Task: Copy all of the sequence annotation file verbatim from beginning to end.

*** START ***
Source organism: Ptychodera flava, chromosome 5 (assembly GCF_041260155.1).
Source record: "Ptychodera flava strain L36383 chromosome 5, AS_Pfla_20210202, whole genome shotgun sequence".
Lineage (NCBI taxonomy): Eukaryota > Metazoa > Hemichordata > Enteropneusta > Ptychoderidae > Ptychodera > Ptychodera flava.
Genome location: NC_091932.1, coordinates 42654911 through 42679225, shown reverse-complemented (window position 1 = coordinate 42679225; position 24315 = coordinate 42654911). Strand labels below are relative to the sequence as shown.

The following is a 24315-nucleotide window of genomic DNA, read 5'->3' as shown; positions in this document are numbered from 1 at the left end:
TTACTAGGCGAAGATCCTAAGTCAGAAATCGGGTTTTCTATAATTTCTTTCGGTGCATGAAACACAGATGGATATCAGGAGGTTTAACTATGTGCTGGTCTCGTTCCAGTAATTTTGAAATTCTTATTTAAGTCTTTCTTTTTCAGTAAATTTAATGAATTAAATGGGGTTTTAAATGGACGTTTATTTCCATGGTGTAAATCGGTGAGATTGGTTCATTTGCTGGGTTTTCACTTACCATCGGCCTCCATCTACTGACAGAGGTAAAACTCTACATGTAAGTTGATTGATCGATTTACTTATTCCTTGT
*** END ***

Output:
Source organism: Ptychodera flava, chromosome 5 (assembly GCF_041260155.1).
Source record: "Ptychodera flava strain L36383 chromosome 5, AS_Pfla_20210202, whole genome shotgun sequence".
Lineage (NCBI taxonomy): Eukaryota > Metazoa > Hemichordata > Enteropneusta > Ptychoderidae > Ptychodera > Ptychodera flava.
Genome location: NC_091932.1, coordinates 42654911 through 42679225, shown reverse-complemented (window position 1 = coordinate 42679225; position 24315 = coordinate 42654911). Strand labels below are relative to the sequence as shown.

The following is a 24315-nucleotide window of genomic DNA, read 5'->3' as shown; positions in this document are numbered from 1 at the left end:
TTACTAGGCGAAGATCCTAAGTCAGAAATCGGGTTTTCTATAATTTCTTTCGGTGCATGAAACACAGATGGATATCAGGAGGTTTAACTATGTGCTGGTCTCGTTCCAGTAATTTTGAAATTCTTATTTAAGTCTTTCTTTTTCAGTAAATTTAATGAATTAAATGGGGTTTTAAATGGACGTTTATTTCCATGGTGTAAATCGGTGAGATTGGTTCATTTGCTGGGTTTTCACTTACCATCGGCCTCCATCTACTGACAGAGGTAAAACTCTACATGTAAGTTGATTGATCGATTTACTTATTCCTTGT